Chrome's webpage not found page (I'm running 39.0.2171.13 beta), says "this wepage is not found":

An image of a web page with a bitmap image of a piece of paper with a frown, with text saying, "This webpage is not found", followed underneath by the word "Details", which is underlined.

This seems wrong to me. I would say, "this webpage could not be found". "Is not found" seems to each page is always in one of two states, found or not found, and this one is in the latter, which is a fairly strange, if not completely incorrect way of thinking about things.

Is this actually wrong, or am I just used to seeing the alternate phrase from other browsers?

  • I tried clicking on "details" hoping to find a clue to the answer, but it does not respond to my clicking. Jest kiddin. – Blessed Geek Oct 15 '14 at 20:52
  • I agree it’s a clumsy phrasing. Had they used the past tense (a past passive it would have been, then), it would have made more sense, since it would then mean that the browser looked, but did not find. “This” is a strange word to use, too—obviously, if the website you were looking for was not found, then the page you’re reading isn’t the website you were looking for. “This website” by definition would mean the generic 404 page you’re currently reading, which is obviously to be found—you’re currently reading it! – Janus Bahs Jacquet Oct 15 '14 at 21:01
  • "The IP address you have dialed cannot be reached at this time. Please hang up and try again." – Wayfaring Stranger Oct 15 '14 at 21:05
  • Does a network state change cause Chrome to retry loading the page? I thought it does on certain network events and if so, is works just fine for me. – guifa Oct 15 '14 at 23:01

I tend to agree with you.

For various reasons 'This Web Page is not found' is not suitable.

I would say 'This web page could not be found'.

My second choice would be 'This web page has not been found'.

'This web page is not found' means almost the same thing but seems to have an air of greater finality about it - almost like saying 'it does not exist'.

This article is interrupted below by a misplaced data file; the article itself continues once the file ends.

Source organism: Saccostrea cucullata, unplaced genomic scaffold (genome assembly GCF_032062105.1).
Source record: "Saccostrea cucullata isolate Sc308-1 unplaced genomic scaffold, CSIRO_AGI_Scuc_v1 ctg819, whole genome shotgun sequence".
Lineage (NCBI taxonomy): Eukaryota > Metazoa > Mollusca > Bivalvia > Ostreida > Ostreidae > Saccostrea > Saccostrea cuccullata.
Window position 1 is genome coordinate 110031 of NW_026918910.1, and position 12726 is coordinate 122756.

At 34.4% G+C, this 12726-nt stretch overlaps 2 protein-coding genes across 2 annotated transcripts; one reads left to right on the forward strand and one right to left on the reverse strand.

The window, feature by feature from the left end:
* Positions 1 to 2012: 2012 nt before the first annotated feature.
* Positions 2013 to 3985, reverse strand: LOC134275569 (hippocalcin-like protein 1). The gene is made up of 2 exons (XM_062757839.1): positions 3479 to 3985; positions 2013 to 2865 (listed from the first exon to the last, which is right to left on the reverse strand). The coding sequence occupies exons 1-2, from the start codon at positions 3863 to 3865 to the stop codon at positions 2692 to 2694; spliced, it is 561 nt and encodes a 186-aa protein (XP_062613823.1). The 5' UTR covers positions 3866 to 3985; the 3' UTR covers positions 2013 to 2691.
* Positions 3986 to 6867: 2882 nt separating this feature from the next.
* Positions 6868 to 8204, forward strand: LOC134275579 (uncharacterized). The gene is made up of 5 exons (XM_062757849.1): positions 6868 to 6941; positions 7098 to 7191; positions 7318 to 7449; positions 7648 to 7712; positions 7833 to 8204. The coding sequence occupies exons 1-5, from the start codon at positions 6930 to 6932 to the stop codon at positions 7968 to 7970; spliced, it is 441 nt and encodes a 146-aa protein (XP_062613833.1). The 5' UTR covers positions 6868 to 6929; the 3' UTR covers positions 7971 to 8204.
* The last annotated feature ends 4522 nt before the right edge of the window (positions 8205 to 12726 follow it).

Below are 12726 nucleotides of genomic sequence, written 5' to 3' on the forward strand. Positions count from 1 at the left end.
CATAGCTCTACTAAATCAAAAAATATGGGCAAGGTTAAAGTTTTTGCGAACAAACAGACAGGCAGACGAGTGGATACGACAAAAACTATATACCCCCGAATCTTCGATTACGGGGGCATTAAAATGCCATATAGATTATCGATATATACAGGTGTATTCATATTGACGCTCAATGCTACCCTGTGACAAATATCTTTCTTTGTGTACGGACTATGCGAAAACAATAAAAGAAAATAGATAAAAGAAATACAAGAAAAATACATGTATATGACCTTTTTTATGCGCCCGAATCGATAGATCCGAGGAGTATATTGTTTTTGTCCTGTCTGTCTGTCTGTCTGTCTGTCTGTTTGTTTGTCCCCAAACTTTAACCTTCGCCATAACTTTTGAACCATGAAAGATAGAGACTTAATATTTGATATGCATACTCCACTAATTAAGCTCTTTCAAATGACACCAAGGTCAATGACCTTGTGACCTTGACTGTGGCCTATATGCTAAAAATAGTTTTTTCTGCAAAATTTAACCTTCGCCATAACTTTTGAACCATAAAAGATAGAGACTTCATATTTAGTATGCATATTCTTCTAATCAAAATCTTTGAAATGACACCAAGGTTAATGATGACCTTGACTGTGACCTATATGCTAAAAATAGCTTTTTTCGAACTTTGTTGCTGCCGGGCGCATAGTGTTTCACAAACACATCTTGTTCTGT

But these are just the finely nuanced interpretations of a native speaker and not necessarily logically implied by the grammar.


In my experience "could not be", "cannot be" and possibly "was not" seem like better phrases than "is not" in this context. They all imply past tense -we tried looking, but couldn't find it-, whereas "is not" somehow seems to imply that the browser may still be looking for the requested page (at least, it does to me), which it clearly isn't. Actually, even then I would be more inclined to go with "is not being found" over "is not found".

Consider this: "It is there" - present tense, the item is still there. "It was there" - past tense, the item is no longer there.

However, that's just my personal experience, and I'm not entirely sure whether or not "is not found" would really be grammatically incorrect.


You have to accept the validity of past-participles as state descriptors.

  • G-d is not found. He is sought.
  • The gang leader was not killed that day. The man is not killed. He is alive.
  • The house was not painted last week. The house is not painted.
  • The room is not dirty. It is not cleaned.
  • The child was not vaccinated last week. The child is not vaccinated still.
  • A couple of points: 1) In some of these examples you're choosing to interpret adjectival forms as past participles; 2) You're ignoring the overriding criterion of idiomaticity in the context of this specific situation. The fact remains that no native speaker would prefer "This webpage is not found" to a formulation like "The web page you are seeking cannot be found"; 3) I don't think all your examples are idiomatic either. For instance, most native speakers would not say "The house is not painted" (unless it had never been painted), but "The house has not been painted". – – Erik Kowal Oct 16 '14 at 2:46
  • I have a new house. The house is not painted. It was not painted last week, as planned. The man is on our hit-list and he is not killed. Using the "Native speaker" card ?? – Blessed Geek Oct 16 '14 at 3:24
  • So you're implying that drawing a distinction between what's idiomatic and what's non-idiomatic is just a dirty trick played by native speakers on those who aren't native speakers? Personally, I'd find that rather a difficult position to defend. – Erik Kowal Oct 16 '14 at 4:47
  • ??What idiomatic?? – Blessed Geek Oct 16 '14 at 6:19
  • What's idiomatic = what is idiomatic. (I assume that's what your last comment was asking about.) – Erik Kowal Oct 16 '14 at 6:55

"That" webpage - if it were "this" then it has been found and you're reading it.

  • 1
    "That" is a very poor choice in this case. If it said "that webpage" I would ask "which webpage?" and look around. – asmeurer Oct 15 '14 at 23:17
  • The question is not about this vs. that but about the use of is not found. Please note that this site is not a discussio forum; answers should address the original questio directly. I encourage you to take the site tour and to read through the help center. – choster Oct 26 '14 at 6:00

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